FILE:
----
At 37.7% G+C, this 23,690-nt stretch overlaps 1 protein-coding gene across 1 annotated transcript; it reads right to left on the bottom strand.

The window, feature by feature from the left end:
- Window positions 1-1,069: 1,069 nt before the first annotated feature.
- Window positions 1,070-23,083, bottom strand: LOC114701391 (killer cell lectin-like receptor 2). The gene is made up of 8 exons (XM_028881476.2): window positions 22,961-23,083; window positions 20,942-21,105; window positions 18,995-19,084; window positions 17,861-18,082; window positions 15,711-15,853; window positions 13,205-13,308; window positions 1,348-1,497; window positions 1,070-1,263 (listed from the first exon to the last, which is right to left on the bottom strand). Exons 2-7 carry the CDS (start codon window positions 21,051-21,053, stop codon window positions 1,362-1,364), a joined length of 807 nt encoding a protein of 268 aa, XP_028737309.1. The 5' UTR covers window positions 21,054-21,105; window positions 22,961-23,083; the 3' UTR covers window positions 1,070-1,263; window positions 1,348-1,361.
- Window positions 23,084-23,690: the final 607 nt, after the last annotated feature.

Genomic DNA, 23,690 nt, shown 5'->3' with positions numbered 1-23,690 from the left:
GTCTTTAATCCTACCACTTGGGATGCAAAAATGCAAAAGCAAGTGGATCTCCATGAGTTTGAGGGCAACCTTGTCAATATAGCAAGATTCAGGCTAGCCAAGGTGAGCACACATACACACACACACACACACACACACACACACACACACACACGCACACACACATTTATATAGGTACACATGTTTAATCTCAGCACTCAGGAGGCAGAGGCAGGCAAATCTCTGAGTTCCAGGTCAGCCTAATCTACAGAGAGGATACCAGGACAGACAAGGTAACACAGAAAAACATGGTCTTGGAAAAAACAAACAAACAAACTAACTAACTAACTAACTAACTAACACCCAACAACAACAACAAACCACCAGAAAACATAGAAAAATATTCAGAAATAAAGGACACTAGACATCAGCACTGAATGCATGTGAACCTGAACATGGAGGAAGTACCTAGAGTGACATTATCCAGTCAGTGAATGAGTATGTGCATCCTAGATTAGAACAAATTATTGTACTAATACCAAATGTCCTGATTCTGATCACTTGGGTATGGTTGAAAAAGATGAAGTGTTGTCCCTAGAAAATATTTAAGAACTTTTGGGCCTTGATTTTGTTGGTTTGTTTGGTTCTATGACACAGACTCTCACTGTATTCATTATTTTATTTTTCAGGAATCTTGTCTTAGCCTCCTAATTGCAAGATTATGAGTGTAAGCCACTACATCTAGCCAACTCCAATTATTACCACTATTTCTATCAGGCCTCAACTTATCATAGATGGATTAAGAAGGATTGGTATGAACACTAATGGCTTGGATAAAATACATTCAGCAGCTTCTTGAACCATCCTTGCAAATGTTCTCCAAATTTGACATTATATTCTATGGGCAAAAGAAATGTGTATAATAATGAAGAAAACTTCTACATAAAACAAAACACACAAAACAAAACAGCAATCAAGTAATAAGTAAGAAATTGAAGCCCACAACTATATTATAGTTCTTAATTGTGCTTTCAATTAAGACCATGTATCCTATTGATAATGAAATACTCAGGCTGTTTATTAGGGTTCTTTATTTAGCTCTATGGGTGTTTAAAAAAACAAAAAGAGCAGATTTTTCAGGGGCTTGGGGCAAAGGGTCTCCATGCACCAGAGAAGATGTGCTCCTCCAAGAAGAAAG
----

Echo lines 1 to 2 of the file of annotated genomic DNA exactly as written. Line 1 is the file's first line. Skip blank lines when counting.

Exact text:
At 37.7% G+C, this 23,690-nt stretch overlaps 1 protein-coding gene across 1 annotated transcript; it reads right to left on the bottom strand.

The window, feature by feature from the left end: